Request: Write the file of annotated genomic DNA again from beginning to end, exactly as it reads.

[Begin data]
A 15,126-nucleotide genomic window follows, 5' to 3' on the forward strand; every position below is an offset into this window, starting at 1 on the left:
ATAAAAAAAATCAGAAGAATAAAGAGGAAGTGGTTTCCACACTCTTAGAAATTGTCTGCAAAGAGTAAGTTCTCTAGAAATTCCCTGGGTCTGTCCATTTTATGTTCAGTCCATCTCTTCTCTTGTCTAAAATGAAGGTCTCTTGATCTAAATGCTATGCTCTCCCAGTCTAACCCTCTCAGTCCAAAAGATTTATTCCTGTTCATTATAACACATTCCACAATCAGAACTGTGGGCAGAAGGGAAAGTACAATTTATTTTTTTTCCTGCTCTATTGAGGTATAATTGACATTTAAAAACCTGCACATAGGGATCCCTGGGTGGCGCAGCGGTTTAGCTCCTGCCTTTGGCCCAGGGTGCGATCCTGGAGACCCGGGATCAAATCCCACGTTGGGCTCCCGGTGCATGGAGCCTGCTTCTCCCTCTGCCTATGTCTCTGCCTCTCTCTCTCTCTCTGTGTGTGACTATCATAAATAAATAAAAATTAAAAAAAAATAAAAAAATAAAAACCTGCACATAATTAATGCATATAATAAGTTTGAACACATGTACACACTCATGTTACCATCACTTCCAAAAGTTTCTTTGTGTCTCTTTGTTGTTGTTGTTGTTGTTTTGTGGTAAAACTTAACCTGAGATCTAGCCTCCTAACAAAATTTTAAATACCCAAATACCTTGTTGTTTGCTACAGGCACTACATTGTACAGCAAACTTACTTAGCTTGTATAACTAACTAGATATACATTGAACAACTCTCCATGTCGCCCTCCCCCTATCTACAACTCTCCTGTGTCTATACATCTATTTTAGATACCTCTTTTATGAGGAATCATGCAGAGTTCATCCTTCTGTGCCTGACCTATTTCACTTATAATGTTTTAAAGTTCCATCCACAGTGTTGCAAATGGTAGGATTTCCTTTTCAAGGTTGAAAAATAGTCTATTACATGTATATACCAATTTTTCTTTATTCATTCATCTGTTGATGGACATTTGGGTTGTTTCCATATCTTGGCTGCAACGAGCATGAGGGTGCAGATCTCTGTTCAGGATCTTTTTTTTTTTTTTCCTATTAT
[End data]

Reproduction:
A 15,126-nucleotide genomic window follows, 5' to 3' on the forward strand; every position below is an offset into this window, starting at 1 on the left:
ATAAAAAAAATCAGAAGAATAAAGAGGAAGTGGTTTCCACACTCTTAGAAATTGTCTGCAAAGAGTAAGTTCTCTAGAAATTCCCTGGGTCTGTCCATTTTATGTTCAGTCCATCTCTTCTCTTGTCTAAAATGAAGGTCTCTTGATCTAAATGCTATGCTCTCCCAGTCTAACCCTCTCAGTCCAAAAGATTTATTCCTGTTCATTATAACACATTCCACAATCAGAACTGTGGGCAGAAGGGAAAGTACAATTTATTTTTTTTCCTGCTCTATTGAGGTATAATTGACATTTAAAAACCTGCACATAGGGATCCCTGGGTGGCGCAGCGGTTTAGCTCCTGCCTTTGGCCCAGGGTGCGATCCTGGAGACCCGGGATCAAATCCCACGTTGGGCTCCCGGTGCATGGAGCCTGCTTCTCCCTCTGCCTATGTCTCTGCCTCTCTCTCTCTCTCTGTGTGTGACTATCATAAATAAATAAAAATTAAAAAAAAATAAAAAAATAAAAACCTGCACATAATTAATGCATATAATAAGTTTGAACACATGTACACACTCATGTTACCATCACTTCCAAAAGTTTCTTTGTGTCTCTTTGTTGTTGTTGTTGTTGTTTTGTGGTAAAACTTAACCTGAGATCTAGCCTCCTAACAAAATTTTAAATACCCAAATACCTTGTTGTTTGCTACAGGCACTACATTGTACAGCAAACTTACTTAGCTTGTATAACTAACTAGATATACATTGAACAACTCTCCATGTCGCCCTCCCCCTATCTACAACTCTCCTGTGTCTATACATCTATTTTAGATACCTCTTTTATGAGGAATCATGCAGAGTTCATCCTTCTGTGCCTGACCTATTTCACTTATAATGTTTTAAAGTTCCATCCACAGTGTTGCAAATGGTAGGATTTCCTTTTCAAGGTTGAAAAATAGTCTATTACATGTATATACCAATTTTTCTTTATTCATTCATCTGTTGATGGACATTTGGGTTGTTTCCATATCTTGGCTGCAACGAGCATGAGGGTGCAGATCTCTGTTCAGGATCTTTTTTTTTTTTTTCCTATTAT